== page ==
Prima ballerina Sasha de Sol

Prima ballerina Sasha de Sola often dons her ballet costume for story times, depending on her rehearsal schedule.

    This Friday and Sunday, July 5 and 7, will see two distinct performances by the esteemed San Francisco Ballet at the Sun Valley Pavilion, presented by Ballet Sun Valley.

    An extensive cast of nearly 40 dancers will take to the stage under the leadership of Artistic Director Helgi Tomasson.

    The first evening performance will take audiences on a journey throughout ballet history, stretching back as far as 1726 and including new compositions as recent as 2019. Classic and original choreography alike will help exhibit the full range of the Bay Area company’s world-famous repertoire.

    The second performance, set for Sunday, will showcase pieces from the ballet’s recent “Unbound” festival, which only debuted last year, garnering much acclaim.

    Speaking of the dances set for Sunday, prima ballerina Sasha de Sola said, “They’ve only been seen by a handful of people and we’re excited to bring them to Sun Valley.”

    The principal dancer faces a busy weekend, taking on excerpts from Tchaikovsky’s seminal ballet “The Sleeping Beauty”—a personal favorite of hers—on Friday and dancing two pieces for the mixed repertory program Sunday.

    She will not be taking Saturday as a day off, however. Between shows, the dance troupe will not only be rehearsing, but also engaging in several educational outreach programs, with offerings for dancers and arts enthusiasts of all ages.

    Sasha de Sola will kick off outreach Saturday morning at 10 a.m. for a special edition of story time at The Community Library in Ketchum. Young children, especially those 3-8, are invited to a bilingual reading of the children’s book inspired by her life, “On Tiptoes/De Puntitas,” written by C.V. Monterrubio and illustrated by Gabriela García.

    The book, written in both English and Spanish, tells two stories. The first is a true account of de Sola’s rise in the ballet world, and begins from one cover. The second story, beginning from the other cover, is a fictional narrative of a young boy inspired to pursue ballet. Both de Sola and the boy face their share of obstacles to overcome, and their stories converge in the middle.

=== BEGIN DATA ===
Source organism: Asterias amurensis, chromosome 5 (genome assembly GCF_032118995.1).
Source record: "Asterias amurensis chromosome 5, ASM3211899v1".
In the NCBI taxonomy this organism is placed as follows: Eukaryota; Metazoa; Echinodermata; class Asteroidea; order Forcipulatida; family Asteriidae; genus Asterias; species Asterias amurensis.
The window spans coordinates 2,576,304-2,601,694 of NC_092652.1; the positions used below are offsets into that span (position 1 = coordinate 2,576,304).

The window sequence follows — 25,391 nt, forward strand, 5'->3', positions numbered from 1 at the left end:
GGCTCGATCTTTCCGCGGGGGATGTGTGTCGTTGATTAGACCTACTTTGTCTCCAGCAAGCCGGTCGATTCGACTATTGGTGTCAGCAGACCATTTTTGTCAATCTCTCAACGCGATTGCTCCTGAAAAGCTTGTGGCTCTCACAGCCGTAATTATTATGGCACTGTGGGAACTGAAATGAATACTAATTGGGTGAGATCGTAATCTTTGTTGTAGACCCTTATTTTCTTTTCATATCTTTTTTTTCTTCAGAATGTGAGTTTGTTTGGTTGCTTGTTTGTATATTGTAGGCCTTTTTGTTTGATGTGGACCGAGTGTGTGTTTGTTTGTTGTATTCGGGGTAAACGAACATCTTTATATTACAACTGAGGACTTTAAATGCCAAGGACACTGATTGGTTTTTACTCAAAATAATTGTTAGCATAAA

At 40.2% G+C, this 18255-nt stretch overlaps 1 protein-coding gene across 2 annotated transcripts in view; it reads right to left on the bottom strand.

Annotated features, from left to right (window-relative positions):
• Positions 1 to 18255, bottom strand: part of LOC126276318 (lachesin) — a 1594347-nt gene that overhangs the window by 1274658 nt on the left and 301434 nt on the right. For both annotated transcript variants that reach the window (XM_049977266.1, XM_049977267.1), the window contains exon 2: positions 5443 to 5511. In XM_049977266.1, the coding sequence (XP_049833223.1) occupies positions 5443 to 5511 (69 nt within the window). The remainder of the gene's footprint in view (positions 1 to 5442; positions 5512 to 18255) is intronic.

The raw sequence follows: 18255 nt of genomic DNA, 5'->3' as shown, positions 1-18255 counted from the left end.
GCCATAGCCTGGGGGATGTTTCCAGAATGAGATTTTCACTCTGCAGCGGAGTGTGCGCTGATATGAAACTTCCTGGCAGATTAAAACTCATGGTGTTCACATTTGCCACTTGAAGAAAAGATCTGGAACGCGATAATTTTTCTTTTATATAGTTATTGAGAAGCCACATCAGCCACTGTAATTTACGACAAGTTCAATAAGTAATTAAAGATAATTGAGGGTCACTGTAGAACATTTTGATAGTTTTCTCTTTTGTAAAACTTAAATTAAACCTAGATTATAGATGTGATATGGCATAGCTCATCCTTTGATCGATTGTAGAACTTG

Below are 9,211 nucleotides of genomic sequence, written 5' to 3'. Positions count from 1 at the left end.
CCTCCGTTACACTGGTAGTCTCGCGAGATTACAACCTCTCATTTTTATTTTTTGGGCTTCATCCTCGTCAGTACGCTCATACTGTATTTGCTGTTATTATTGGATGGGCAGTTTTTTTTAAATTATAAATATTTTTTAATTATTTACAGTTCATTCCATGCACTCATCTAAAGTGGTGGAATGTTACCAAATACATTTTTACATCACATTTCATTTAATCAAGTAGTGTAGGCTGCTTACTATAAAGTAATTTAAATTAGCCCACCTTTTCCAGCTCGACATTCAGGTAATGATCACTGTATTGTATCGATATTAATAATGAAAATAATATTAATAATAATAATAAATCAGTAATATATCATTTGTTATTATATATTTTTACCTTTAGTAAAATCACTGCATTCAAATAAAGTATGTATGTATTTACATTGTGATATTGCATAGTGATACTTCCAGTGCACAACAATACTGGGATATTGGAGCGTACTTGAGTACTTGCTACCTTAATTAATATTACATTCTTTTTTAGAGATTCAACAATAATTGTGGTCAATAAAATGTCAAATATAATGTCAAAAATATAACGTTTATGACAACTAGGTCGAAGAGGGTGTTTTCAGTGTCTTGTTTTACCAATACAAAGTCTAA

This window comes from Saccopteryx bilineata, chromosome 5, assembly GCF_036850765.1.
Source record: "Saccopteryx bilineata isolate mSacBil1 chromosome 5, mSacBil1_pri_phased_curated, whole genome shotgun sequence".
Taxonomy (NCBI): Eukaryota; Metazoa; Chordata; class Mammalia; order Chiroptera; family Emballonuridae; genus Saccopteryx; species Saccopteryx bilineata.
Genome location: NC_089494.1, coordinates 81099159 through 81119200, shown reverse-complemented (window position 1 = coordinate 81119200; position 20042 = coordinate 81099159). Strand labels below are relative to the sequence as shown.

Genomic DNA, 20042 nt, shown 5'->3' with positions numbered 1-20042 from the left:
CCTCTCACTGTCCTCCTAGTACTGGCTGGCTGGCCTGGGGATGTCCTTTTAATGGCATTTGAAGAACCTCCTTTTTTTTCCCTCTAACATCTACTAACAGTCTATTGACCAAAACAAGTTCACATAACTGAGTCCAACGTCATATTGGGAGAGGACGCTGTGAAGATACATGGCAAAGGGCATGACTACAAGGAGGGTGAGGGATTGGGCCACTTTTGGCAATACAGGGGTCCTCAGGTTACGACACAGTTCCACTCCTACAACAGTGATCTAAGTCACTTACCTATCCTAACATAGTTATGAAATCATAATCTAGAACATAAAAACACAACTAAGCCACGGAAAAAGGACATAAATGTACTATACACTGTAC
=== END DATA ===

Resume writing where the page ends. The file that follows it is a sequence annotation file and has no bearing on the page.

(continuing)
Monterrubio initially approached de Sola with the idea of a bilingual children’s book about ballet.

    “She wanted to make sure it was a genuine story and got the details right,” said de Sola, explaining how she brought the author to ballet rehearsals and performances for research.

    With the details confirmed, Monterrubio was then able to focus on de Sola’s life, an inspirational story of pursuing one’s passion, beating the odds, overcoming setbacks and, eventually, achieving greatness.

     “I absolutely fell in love with ballet at a very young age,” said de Sola. “I like to say it was my first love. When I was very young, I was quite shy, but ballet helped me come out of my shell. When I was performing I felt most like myself.”

    A great deal of hard work, study, practice and skill propelled de Sola’s ballet career forward, but a debilitating injury threatened to stop her in her tracks.

    “I wasn’t sure I’d be able to dance again or fully recover,” she said.

    Her comeback was hard won, but now she dances the world over for one of the globe’s leading ballet companies.

    “I never take one day for granted on the stage or in the studio,” she said.

    Monterrubio’s story—which rhymes in both English and Spanish—retells de Sola’s story as a parable for children, not just about dancing, but more broadly about the pursuit of dreams.

    “Both the author and I agreed that this is a story of pursuing passion and the value in that, even if you face adversity,” de Sola said.

    She has presented a number of similar story times in schools and bookstores around San Francisco, and said she has been delighted with the response she has received from her young audience members.

    Acknowledging certain demographic imbalances in the ballet world, de Sola said, “I kind of expect little girls to be slightly more interested, but in fact I find that little boys have been equally if not more excited about dancing.”

    Children of both genders frequently get on their feet and dance during these story times, making them lively, fun and engaging experiences for young audiences.

    “It’s great to open their eyes to an art form they probably haven’t seen live,” she said. “It’s been really fun to show them that ballerinas aren’t mythical creatures. Even if it’s just one child, it’s great to inspire someone to try something new.”

    Story time with the San Francisco prima ballerina will begin at 10 a.m. in the children’s library. This is a free event.

    Meanwhile, for a slightly more advanced audience, San Francisco Ballet’s general manager, Debra Bernard, will discuss the ballet, the choreographic process and more with Artistic Director Helgi Tomasson. Those in attendance will gain exclusive insight into the Icelandic great’s career. He is widely credited with transforming the San Francisco Ballet company from a regionally renowned troupe to one of ongoing global significance.

This free event will run from 10:30-11:30 a.m. on Saturday morning.

For more information about either story time or Tomasson and Bernard’s discussion, visit To learn more about the San Francisco Ballet, visit

    To purchase tickets for either the July 5 or July 7 ballet performance at the Sun Valley Pavilion, visit Doors open at 6:30 p.m. both evenings for 7:30 p.m. curtains.

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